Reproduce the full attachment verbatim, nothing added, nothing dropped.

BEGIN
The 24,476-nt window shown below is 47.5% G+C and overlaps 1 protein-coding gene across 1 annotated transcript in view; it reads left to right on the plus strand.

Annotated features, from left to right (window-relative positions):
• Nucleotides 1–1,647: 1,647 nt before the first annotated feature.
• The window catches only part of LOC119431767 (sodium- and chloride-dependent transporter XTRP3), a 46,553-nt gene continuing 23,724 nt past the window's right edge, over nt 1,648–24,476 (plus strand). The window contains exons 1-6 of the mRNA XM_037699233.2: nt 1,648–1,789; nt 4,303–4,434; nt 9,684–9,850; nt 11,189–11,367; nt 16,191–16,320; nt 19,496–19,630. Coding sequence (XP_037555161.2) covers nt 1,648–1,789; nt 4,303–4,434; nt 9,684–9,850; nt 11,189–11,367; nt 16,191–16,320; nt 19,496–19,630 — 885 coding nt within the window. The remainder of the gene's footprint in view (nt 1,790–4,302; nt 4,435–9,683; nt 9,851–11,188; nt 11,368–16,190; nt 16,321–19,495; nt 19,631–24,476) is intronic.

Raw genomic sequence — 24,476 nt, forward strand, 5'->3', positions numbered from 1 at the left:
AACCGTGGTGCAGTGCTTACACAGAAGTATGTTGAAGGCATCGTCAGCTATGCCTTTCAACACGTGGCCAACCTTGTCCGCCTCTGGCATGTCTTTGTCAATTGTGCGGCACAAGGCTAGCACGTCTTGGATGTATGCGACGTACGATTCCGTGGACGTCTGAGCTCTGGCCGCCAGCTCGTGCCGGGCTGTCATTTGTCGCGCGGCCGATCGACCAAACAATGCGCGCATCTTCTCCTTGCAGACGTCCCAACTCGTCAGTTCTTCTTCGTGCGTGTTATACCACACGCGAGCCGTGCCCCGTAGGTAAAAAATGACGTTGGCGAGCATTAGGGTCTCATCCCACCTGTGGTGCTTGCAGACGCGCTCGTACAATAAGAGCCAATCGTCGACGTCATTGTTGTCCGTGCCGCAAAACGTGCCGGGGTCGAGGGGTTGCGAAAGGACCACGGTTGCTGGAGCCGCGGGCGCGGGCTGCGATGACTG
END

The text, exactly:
The 24,476-nt window shown below is 47.5% G+C and overlaps 1 protein-coding gene across 1 annotated transcript in view; it reads left to right on the plus strand.

Annotated features, from left to right (window-relative positions):
• Nucleotides 1–1,647: 1,647 nt before the first annotated feature.
• The window catches only part of LOC119431767 (sodium- and chloride-dependent transporter XTRP3), a 46,553-nt gene continuing 23,724 nt past the window's right edge, over nt 1,648–24,476 (plus strand). The window contains exons 1-6 of the mRNA XM_037699233.2: nt 1,648–1,789; nt 4,303–4,434; nt 9,684–9,850; nt 11,189–11,367; nt 16,191–16,320; nt 19,496–19,630. Coding sequence (XP_037555161.2) covers nt 1,648–1,789; nt 4,303–4,434; nt 9,684–9,850; nt 11,189–11,367; nt 16,191–16,320; nt 19,496–19,630 — 885 coding nt within the window. The remainder of the gene's footprint in view (nt 1,790–4,302; nt 4,435–9,683; nt 9,851–11,188; nt 11,368–16,190; nt 16,321–19,495; nt 19,631–24,476) is intronic.

Raw genomic sequence — 24,476 nt, forward strand, 5'->3', positions numbered from 1 at the left:
AACCGTGGTGCAGTGCTTACACAGAAGTATGTTGAAGGCATCGTCAGCTATGCCTTTCAACACGTGGCCAACCTTGTCCGCCTCTGGCATGTCTTTGTCAATTGTGCGGCACAAGGCTAGCACGTCTTGGATGTATGCGACGTACGATTCCGTGGACGTCTGAGCTCTGGCCGCCAGCTCGTGCCGGGCTGTCATTTGTCGCGCGGCCGATCGACCAAACAATGCGCGCATCTTCTCCTTGCAGACGTCCCAACTCGTCAGTTCTTCTTCGTGCGTGTTATACCACACGCGAGCCGTGCCCCGTAGGTAAAAAATGACGTTGGCGAGCATTAGGGTCTCATCCCACCTGTGGTGCTTGCAGACGCGCTCGTACAATAAGAGCCAATCGTCGACGTCATTGTTGTCCGTGCCGCAAAACGTGCCGGGGTCGAGGGGTTGCGAAAGGACCACGGTTGCTGGAGCCGCGGGCGCGGGCTGCGATGACTG